Thig 12.1 PTS: vv. 236-251

If you're afraid of pain,
if you dislike pain,
go to the Awakened One for refuge,
go to the Dhamma & Sangha.
Take on the precepts:
That will lead to your liberation.

In Bhikkhu Bodhi's
...
It was the Buddha who, without any aid or guidance, rediscovered the ancient path to deliverance and taught it to countless others. His arising in the world provides the precious opportunity to hear and practice the excellent Dhamma (182, 194). He is the giver and shower of refuge (190-192), the Supreme Teacher who depends on nothing but his own self-evolved wisdom (353).
...
Seeking happiness, afraid of pain, loss and death, man walks the delicate balance between good and evil, purity and defilement, progress and decline. His actions are strung out between these moral antipodes, and because he cannot evade the necessity to choose, he must bear the full responsibility for his decisions. Man's moral freedom is a reason for both dread and jubilation, for by means of his choices he determines his own individual destiny, not only through one life, but through the numerous lives to be turned up by the rolling wheel of samsara. If he chooses wrongly he can sink to the lowest depths of degradation, if he chooses rightly he can make himself worthy even of the homage of the gods. The paths to all destinations branch out from the present, from the ineluctable immediate occasion of conscious choice and action.

And the itself
129. All tremble at violence; all fear death. Putting oneself in the place of another, one should not kill nor cause another to kill.
130. All tremble at violence; life is dear to all. Putting oneself in the place of another, one should not kill nor cause another to kill.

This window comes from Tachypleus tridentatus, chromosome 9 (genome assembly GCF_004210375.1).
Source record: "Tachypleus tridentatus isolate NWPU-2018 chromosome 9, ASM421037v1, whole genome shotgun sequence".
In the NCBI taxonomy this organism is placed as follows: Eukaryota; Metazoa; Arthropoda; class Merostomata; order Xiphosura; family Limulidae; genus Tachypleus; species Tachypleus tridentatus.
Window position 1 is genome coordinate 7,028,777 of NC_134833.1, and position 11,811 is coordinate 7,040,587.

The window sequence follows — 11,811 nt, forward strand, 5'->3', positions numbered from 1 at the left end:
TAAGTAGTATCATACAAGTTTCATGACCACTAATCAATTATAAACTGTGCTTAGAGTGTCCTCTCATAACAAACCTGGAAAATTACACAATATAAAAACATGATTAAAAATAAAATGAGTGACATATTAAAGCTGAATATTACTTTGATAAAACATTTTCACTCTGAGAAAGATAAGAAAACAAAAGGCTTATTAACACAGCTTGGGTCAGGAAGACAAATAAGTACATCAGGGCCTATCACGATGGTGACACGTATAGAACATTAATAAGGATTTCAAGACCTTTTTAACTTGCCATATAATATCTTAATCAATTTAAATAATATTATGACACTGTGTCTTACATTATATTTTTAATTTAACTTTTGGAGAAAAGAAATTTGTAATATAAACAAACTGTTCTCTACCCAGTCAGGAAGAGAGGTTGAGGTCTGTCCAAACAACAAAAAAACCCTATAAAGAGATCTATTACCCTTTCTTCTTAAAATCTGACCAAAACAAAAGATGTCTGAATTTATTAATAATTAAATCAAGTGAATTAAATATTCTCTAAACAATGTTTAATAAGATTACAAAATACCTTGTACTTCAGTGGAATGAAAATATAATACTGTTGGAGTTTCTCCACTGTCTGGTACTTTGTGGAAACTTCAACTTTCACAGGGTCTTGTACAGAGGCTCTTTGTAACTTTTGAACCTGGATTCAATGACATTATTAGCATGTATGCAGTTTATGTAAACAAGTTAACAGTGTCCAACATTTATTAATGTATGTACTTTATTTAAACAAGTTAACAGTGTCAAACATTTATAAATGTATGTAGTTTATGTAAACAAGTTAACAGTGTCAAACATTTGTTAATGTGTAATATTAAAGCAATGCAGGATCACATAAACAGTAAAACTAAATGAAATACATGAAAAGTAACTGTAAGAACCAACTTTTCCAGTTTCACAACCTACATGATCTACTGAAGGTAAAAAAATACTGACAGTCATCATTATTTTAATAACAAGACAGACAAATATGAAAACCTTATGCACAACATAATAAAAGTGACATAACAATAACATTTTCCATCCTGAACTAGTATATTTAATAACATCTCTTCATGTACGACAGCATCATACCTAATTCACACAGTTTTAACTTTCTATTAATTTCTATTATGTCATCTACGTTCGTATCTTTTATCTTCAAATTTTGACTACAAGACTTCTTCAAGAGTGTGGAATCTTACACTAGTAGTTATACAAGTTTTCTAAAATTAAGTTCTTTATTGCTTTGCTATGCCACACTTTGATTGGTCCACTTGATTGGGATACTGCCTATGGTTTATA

For your consideration. :namaste:
My recently moved Blog, containing some of my writings on the Buddha Dhamma, as well as a number of translations from classical Buddhist texts and modern authors, liturgy, etc.: .

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Aloka
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Re: Buddhism based on fear/hope?

Postby Aloka » Sun Feb 28, 2010 11:50 am


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Annapurna
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Re: Buddhism based on fear/hope?

Postby Annapurna » Sun Feb 28, 2010 12:38 pm

http://www.schmuckzauberei.blogspot.com/

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Re: Buddhism based on fear/hope?

Postby Annapurna » Sun Feb 28, 2010 1:11 pm

Last edited by Annapurna on Sun Feb 28, 2010 1:59 pm, edited 1 time in total.
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Re: Buddhism based on fear/hope?

Postby Annapurna » Sun Feb 28, 2010 1:58 pm

Notself, best wishes for you and your brother also from me!